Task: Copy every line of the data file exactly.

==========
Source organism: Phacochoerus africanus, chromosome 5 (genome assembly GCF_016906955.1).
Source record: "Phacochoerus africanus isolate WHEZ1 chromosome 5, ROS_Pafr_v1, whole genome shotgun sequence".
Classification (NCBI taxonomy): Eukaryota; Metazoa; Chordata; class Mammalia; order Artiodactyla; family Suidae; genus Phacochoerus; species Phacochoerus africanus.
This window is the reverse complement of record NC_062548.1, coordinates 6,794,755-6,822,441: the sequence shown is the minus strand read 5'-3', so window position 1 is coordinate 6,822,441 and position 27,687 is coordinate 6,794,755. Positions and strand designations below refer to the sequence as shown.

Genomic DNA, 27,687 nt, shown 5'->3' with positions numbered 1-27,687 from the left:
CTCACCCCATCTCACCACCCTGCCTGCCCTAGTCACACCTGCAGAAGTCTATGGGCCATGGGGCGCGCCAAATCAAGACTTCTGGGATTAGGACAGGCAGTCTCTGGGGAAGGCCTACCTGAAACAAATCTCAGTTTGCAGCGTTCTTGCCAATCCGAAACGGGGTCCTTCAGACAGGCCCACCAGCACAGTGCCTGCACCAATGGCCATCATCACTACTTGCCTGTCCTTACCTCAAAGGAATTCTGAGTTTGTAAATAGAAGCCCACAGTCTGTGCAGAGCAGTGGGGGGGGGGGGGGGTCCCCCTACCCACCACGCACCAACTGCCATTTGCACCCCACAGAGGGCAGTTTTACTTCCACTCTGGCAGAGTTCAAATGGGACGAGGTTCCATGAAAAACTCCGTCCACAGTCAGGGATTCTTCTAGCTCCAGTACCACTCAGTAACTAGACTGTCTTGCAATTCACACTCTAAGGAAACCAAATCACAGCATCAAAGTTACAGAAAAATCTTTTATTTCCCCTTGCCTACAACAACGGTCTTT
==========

Source organism: Phacochoerus africanus, chromosome 5 (genome assembly GCF_016906955.1).
Source record: "Phacochoerus africanus isolate WHEZ1 chromosome 5, ROS_Pafr_v1, whole genome shotgun sequence".
Classification (NCBI taxonomy): Eukaryota; Metazoa; Chordata; class Mammalia; order Artiodactyla; family Suidae; genus Phacochoerus; species Phacochoerus africanus.
This window is the reverse complement of record NC_062548.1, coordinates 6,794,755-6,822,441: the sequence shown is the minus strand read 5'-3', so window position 1 is coordinate 6,822,441 and position 27,687 is coordinate 6,794,755. Positions and strand designations below refer to the sequence as shown.

Genomic DNA, 27,687 nt, shown 5'->3' with positions numbered 1-27,687 from the left:
CTCACCCCATCTCACCACCCTGCCTGCCCTAGTCACACCTGCAGAAGTCTATGGGCCATGGGGCGCGCCAAATCAAGACTTCTGGGATTAGGACAGGCAGTCTCTGGGGAAGGCCTACCTGAAACAAATCTCAGTTTGCAGCGTTCTTGCCAATCCGAAACGGGGTCCTTCAGACAGGCCCACCAGCACAGTGCCTGCACCAATGGCCATCATCACTACTTGCCTGTCCTTACCTCAAAGGAATTCTGAGTTTGTAAATAGAAGCCCACAGTCTGTGCAGAGCAGTGGGGGGGGGGGGGGGTCCCCCTACCCACCACGCACCAACTGCCATTTGCACCCCACAGAGGGCAGTTTTACTTCCACTCTGGCAGAGTTCAAATGGGACGAGGTTCCATGAAAAACTCCGTCCACAGTCAGGGATTCTTCTAGCTCCAGTACCACTCAGTAACTAGACTGTCTTGCAATTCACACTCTAAGGAAACCAAATCACAGCATCAAAGTTACAGAAAAATCTTTTATTTCCCCTTGCCTACAACAACGGTCTTT